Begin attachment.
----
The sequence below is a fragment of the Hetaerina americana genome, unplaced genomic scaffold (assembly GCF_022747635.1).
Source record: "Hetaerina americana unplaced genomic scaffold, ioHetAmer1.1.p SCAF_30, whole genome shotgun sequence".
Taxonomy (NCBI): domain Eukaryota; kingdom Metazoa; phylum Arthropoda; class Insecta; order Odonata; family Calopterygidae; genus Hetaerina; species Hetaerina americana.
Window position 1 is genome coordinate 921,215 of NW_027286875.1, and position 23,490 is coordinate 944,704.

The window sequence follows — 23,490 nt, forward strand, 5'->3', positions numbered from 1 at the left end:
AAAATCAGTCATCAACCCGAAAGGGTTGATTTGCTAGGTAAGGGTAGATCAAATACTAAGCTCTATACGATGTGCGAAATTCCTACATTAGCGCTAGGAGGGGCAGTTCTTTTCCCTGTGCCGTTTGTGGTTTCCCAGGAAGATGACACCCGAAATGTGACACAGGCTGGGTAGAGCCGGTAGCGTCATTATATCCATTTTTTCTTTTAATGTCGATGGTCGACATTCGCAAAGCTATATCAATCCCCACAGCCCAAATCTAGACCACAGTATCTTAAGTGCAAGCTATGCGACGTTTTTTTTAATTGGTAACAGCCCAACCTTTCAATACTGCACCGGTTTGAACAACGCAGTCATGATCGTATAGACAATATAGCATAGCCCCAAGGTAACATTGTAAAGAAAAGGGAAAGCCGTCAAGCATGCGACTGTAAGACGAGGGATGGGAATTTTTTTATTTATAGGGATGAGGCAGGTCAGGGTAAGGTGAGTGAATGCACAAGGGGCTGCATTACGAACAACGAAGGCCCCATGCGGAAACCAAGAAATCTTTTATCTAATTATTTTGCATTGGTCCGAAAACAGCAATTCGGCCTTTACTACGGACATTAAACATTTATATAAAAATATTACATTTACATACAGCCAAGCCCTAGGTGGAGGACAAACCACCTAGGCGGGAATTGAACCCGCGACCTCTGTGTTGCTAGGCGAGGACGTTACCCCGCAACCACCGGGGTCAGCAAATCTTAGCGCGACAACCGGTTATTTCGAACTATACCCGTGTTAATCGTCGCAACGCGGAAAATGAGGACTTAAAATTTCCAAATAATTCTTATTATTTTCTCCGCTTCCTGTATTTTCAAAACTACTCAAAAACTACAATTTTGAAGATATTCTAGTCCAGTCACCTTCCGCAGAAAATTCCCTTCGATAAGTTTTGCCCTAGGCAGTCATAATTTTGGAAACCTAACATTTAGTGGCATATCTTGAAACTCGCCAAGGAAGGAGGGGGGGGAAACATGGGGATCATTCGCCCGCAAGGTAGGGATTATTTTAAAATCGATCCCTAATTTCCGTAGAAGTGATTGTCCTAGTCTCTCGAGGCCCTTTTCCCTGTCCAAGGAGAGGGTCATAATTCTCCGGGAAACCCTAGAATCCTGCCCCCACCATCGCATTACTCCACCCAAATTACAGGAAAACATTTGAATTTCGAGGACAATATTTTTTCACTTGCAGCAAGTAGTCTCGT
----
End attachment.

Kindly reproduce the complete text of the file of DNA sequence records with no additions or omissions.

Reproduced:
The sequence below is a fragment of the Hetaerina americana genome, unplaced genomic scaffold (assembly GCF_022747635.1).
Source record: "Hetaerina americana unplaced genomic scaffold, ioHetAmer1.1.p SCAF_30, whole genome shotgun sequence".
Taxonomy (NCBI): domain Eukaryota; kingdom Metazoa; phylum Arthropoda; class Insecta; order Odonata; family Calopterygidae; genus Hetaerina; species Hetaerina americana.
Window position 1 is genome coordinate 921,215 of NW_027286875.1, and position 23,490 is coordinate 944,704.

The window sequence follows — 23,490 nt, forward strand, 5'->3', positions numbered from 1 at the left end:
AAAATCAGTCATCAACCCGAAAGGGTTGATTTGCTAGGTAAGGGTAGATCAAATACTAAGCTCTATACGATGTGCGAAATTCCTACATTAGCGCTAGGAGGGGCAGTTCTTTTCCCTGTGCCGTTTGTGGTTTCCCAGGAAGATGACACCCGAAATGTGACACAGGCTGGGTAGAGCCGGTAGCGTCATTATATCCATTTTTTCTTTTAATGTCGATGGTCGACATTCGCAAAGCTATATCAATCCCCACAGCCCAAATCTAGACCACAGTATCTTAAGTGCAAGCTATGCGACGTTTTTTTTAATTGGTAACAGCCCAACCTTTCAATACTGCACCGGTTTGAACAACGCAGTCATGATCGTATAGACAATATAGCATAGCCCCAAGGTAACATTGTAAAGAAAAGGGAAAGCCGTCAAGCATGCGACTGTAAGACGAGGGATGGGAATTTTTTTATTTATAGGGATGAGGCAGGTCAGGGTAAGGTGAGTGAATGCACAAGGGGCTGCATTACGAACAACGAAGGCCCCATGCGGAAACCAAGAAATCTTTTATCTAATTATTTTGCATTGGTCCGAAAACAGCAATTCGGCCTTTACTACGGACATTAAACATTTATATAAAAATATTACATTTACATACAGCCAAGCCCTAGGTGGAGGACAAACCACCTAGGCGGGAATTGAACCCGCGACCTCTGTGTTGCTAGGCGAGGACGTTACCCCGCAACCACCGGGGTCAGCAAATCTTAGCGCGACAACCGGTTATTTCGAACTATACCCGTGTTAATCGTCGCAACGCGGAAAATGAGGACTTAAAATTTCCAAATAATTCTTATTATTTTCTCCGCTTCCTGTATTTTCAAAACTACTCAAAAACTACAATTTTGAAGATATTCTAGTCCAGTCACCTTCCGCAGAAAATTCCCTTCGATAAGTTTTGCCCTAGGCAGTCATAATTTTGGAAACCTAACATTTAGTGGCATATCTTGAAACTCGCCAAGGAAGGAGGGGGGGGAAACATGGGGATCATTCGCCCGCAAGGTAGGGATTATTTTAAAATCGATCCCTAATTTCCGTAGAAGTGATTGTCCTAGTCTCTCGAGGCCCTTTTCCCTGTCCAAGGAGAGGGTCATAATTCTCCGGGAAACCCTAGAATCCTGCCCCCACCATCGCATTACTCCACCCAAATTACAGGAAAACATTTGAATTTCGAGGACAATATTTTTTCACTTGCAGCAAGTAGTCTCGT